People powered might just as well be the description of this nifty solar plane, as the 12,000 solar cells are all sponsored to the tune of $200 each.
Finn Olaf-Jones reports for the Wall Street Journal:
…In 2003, [Bertand] Piccard approached European companies to sponsor what has become a $148 million project and began assembling a team of 80 engineers and technicians plucked largely from Swiss universities. After seven years of tinkering, they arrived at a machine with a deceptively simple design: Solar Impulse—with its sleek, clean lines, white-gloss finish and rakishly angled 208-foot wings (bent to increase the plane’s stability)—resembles what you might get had Steve Jobs reimagined a child’s balsa-wood glider in giant form.
“The crux to flying nonstop around the world with solar energy is being able to fly even when the sun isn’t out, especially at night,” notes André Borschberg, a former Swiss air force fighter ace and McKinsey & Company consultant who, as the project’s CEO, oversees the design team and takes turns piloting the plane. The solution: Four specially developed lithium polymer batteries that store energy from the nearly 12,000 solar cells lining the horizontal stabilizer and the wings (cells that are supported by individual sponsorships at around $200 each—even former Vice President Al Gore bought one). During the daytime, the batteries accumulate energy while the plane climbs to a height of up to 30,000 feet. After sunset, the plane slowly glides to lower altitudes on the stored power until dawn, when the process starts again.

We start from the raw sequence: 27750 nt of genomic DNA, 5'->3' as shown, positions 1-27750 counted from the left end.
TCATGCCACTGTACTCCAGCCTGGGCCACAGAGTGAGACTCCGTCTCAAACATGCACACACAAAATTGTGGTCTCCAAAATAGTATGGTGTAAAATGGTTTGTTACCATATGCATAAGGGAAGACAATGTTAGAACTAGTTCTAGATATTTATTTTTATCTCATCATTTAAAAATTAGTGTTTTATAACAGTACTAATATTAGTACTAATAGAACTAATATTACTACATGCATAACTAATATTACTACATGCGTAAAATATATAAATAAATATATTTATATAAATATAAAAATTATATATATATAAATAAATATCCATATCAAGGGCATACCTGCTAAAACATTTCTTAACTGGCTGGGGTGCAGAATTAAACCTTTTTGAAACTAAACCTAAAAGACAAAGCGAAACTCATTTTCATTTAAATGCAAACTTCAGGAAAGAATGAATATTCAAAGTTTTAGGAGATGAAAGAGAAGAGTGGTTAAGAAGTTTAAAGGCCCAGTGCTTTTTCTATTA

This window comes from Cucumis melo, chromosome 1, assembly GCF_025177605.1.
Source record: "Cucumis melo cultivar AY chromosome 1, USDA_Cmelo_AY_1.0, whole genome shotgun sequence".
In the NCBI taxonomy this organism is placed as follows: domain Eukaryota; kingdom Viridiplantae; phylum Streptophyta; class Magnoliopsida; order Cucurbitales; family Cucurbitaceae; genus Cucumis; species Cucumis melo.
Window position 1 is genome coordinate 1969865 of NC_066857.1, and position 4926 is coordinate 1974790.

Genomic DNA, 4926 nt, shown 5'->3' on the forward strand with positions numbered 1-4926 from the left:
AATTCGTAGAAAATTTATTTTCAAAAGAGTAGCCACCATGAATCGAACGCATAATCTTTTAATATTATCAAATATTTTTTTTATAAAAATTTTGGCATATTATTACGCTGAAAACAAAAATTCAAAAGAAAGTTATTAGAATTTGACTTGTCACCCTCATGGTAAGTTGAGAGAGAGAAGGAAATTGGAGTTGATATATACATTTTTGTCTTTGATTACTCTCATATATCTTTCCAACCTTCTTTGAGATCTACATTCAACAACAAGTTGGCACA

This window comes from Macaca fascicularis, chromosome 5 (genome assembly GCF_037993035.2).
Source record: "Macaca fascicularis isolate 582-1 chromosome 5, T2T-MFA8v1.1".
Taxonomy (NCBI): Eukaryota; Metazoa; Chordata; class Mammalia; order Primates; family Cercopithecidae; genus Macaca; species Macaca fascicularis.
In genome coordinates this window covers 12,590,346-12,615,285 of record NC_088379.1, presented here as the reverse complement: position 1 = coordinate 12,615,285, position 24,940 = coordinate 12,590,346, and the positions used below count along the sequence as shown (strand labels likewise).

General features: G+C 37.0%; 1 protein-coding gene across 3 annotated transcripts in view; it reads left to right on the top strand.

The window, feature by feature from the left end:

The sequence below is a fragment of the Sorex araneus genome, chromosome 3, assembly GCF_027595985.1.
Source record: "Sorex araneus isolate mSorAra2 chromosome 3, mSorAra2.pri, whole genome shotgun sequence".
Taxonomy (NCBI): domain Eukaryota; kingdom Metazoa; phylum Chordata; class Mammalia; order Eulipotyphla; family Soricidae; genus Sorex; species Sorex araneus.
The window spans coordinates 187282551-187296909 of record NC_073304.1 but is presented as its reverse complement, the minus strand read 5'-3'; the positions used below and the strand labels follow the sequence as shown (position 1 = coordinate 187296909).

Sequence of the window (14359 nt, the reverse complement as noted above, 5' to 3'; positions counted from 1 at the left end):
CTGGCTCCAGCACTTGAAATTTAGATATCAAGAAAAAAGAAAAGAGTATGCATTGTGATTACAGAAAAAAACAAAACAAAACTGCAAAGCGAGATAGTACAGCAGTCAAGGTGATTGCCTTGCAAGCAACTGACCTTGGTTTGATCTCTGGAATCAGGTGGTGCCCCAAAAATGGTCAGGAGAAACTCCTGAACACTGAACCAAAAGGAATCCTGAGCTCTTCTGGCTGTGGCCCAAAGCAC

The most revolutionary aspect of the plane’s design are the materials used to minimize its weight. Every unneeded ounce had to be discarded so that the machine could bear the payload of even a single pilot. “We did a feasibility study and discovered that we weren’t going to be able to get down to the right weight with any available construction materials,” remembers Borschberg. “When we talked to aeronautics companies to see if they could develop this, everyone said it was impossible. So we turned to a boat-building company.”
The company—Decision SA boatyards, which specializes in racing ships out of Ecublens, Switzerland—created rectangular carbon-fiber beams, honeycombed to lighten the plane’s internal structure. Over this skeleton they pulled a specially developed carbon skin half the weight of copy machine paper. “You can actually tear the plane’s skin apart with your hands,” says Piccard. “It’s funny something so strong on a grand scale is so delicate up close.” Though Solar Impulse is as wide as a Boeing 747, it weighs a mere 3,500 pounds—about as much as a family sedan. But unlike a car, Solar Impulse can be disassembled into 10 pieces and packed into a plane’s hull for shipment anywhere in the world…
[continues in the Wall Street Journal]